tricks.jpgScarlets and Cubans
Second prize winner of the 2nd Annual Geist Literal Literary Postcard Story Contest.
Their names were Leland, Groucho, Ricky, Mindy ii, Dale, Andy, Captain Hijinks, Wilbur, Sailor, Agnes and Louise. Four females and seven males, not that it matters a whit when your genitals are the size of a bitten-off hangnail. Maybe it mattered to them, I don’t know or particularly care.
Dale was a female, in case you’re wondering. Named after Dale Evans, Queen of the West. People get confused, especially kids, a lady macaw named Dale, but a name’s a name and you can’t go changing it just because it doesn’t square with someone’s idea of what a name ought to look like. Dale Evans’s first husband before Roy Rogers was named Butts, so there you are.
I know what you’re thinking. Lonely man keeps birds as surrogate children, names them after dead relatives and old-timey TV characters. Loony old guy dies alone in La-Z-Boy, is found by neighbour, eyes pecked out and neck deep in guano. Pathetic geezer in sailor that picks bird mites out of underwear for kicks. I’ve heard it all, and when no one would stoop to speak to me, not even brats with candy floss gummed to their chins, I saw it in their nickel-bright eyes. I don’t give a rat’s patootie, as they say.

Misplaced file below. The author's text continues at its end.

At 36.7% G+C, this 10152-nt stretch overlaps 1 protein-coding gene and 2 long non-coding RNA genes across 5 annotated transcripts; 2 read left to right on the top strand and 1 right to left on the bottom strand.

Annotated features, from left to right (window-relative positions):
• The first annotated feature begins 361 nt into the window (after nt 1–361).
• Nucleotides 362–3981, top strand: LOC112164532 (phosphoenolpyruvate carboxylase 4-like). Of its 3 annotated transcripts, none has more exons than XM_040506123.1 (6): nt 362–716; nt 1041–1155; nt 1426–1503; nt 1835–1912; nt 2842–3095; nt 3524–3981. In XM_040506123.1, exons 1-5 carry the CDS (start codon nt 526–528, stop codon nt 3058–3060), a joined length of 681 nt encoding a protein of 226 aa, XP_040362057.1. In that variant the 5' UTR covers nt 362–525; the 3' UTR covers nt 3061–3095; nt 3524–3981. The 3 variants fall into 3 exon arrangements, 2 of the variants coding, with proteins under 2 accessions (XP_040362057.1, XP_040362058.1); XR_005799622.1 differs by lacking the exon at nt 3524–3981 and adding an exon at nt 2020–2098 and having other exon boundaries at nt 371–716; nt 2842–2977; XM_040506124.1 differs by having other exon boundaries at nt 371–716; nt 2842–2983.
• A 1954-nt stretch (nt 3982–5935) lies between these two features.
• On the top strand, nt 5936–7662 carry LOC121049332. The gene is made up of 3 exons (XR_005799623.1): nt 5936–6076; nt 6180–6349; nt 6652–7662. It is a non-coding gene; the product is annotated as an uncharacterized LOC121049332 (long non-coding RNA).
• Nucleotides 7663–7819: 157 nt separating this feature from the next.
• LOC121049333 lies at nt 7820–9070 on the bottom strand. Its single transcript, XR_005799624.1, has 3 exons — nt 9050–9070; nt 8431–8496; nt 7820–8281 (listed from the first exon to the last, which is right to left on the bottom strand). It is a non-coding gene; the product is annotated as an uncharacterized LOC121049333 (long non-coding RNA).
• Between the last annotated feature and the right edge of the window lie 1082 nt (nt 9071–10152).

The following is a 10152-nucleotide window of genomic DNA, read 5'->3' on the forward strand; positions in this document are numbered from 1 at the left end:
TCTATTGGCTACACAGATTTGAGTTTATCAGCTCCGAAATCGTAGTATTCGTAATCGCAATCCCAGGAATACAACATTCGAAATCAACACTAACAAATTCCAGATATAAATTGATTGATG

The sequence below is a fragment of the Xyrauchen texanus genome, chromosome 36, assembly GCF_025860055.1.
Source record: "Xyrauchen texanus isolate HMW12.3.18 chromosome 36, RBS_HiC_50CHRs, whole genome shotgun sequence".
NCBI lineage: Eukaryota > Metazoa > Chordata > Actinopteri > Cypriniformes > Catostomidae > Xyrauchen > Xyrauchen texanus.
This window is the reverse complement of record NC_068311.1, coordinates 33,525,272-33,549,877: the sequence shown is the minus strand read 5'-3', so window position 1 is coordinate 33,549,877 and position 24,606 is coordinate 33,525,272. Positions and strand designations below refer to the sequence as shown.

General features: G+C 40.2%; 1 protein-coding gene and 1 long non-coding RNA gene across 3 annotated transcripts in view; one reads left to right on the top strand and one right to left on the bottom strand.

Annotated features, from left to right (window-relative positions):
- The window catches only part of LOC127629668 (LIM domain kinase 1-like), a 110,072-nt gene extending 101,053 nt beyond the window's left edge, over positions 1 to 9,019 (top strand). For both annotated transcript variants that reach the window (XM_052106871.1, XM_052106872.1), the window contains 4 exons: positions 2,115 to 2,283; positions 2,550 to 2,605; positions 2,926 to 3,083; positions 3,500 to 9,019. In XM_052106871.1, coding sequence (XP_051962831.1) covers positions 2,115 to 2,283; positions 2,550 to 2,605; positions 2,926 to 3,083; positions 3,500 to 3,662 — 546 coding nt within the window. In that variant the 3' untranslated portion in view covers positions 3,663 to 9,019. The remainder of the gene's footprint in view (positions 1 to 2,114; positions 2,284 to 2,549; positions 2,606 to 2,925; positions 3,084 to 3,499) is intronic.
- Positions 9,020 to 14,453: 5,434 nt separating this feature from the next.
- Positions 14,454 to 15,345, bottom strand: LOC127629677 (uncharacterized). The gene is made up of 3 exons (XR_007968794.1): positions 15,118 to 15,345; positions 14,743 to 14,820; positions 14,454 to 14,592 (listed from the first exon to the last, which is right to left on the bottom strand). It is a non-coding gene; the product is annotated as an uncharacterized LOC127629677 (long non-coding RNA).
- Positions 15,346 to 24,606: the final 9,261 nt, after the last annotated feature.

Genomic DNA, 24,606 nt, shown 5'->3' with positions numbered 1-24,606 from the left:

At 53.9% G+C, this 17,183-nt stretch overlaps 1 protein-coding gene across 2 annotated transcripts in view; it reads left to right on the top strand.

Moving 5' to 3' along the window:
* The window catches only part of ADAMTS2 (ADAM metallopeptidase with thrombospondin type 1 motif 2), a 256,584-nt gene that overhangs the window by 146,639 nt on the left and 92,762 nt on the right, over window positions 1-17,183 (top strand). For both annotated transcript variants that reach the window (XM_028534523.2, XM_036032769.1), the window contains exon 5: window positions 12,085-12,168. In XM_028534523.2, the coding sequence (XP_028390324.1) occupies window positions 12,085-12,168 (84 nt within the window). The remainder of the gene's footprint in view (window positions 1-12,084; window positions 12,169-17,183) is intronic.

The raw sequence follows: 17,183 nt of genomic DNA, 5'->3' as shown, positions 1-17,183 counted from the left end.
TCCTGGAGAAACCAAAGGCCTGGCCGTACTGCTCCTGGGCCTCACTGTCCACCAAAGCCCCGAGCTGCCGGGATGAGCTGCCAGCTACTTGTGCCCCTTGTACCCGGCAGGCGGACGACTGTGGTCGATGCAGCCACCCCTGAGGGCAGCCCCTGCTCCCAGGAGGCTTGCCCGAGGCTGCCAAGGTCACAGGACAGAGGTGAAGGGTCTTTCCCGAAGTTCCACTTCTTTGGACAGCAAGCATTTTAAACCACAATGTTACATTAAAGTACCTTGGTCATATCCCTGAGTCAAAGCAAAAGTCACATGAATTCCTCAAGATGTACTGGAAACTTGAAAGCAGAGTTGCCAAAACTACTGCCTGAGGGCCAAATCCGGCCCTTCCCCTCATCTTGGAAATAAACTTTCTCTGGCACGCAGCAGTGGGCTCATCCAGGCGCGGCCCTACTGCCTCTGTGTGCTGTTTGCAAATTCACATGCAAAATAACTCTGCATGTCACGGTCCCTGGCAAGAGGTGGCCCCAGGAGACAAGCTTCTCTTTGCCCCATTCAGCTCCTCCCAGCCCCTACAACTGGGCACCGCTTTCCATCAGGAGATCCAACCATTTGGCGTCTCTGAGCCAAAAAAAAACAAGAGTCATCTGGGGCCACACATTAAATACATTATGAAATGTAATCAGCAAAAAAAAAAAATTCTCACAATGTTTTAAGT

They were all Scarlet macaws except for Ricky, who was a Cuban macaw, so he felt right at home in Miami, ha ha. Andy was blue but he was Scarlet, and Ricky was scarlet as a monkey’s nether regions but he was Cuban. It’s funny how these things work. When Ricky went down the slide his toenails went scrit scrit scrit like he was trying to get a grip on things.
My wife used to call them parrots. I said that’s like calling the Hope Diamond a rock. She said people do call them rocks, and what’s more, some people even buy them for their wives. Har har, I said, that’s funny, Mindy, have you given Wilbur his vitamin supplement?
It’s hard not to feel the clutch of nostalgia when I think of the old technicolour days, before digital cameras made everything clear and focused like you’ve just woken from a coma. First time I saw one of those things was in the sweaty paw of a young guy from Omaha or Manitoba or somewhere equally flat and desperate, with greased hair and breath like pickle brine. He was taking pictures, giffs or tiffs or jaypegs or whathaveyous, of his lady friend standing next to Leland’s swing set and the chariot racing arena.
Do they like doing tricks, the lady friend asked—whether him or me I couldn’t tell. They’re birds, ma’am, I said, they do what they’re trained to do.
Well I think it’s miserable, she said. They just want to be free.
Lady, I said, you don’t know the half of it.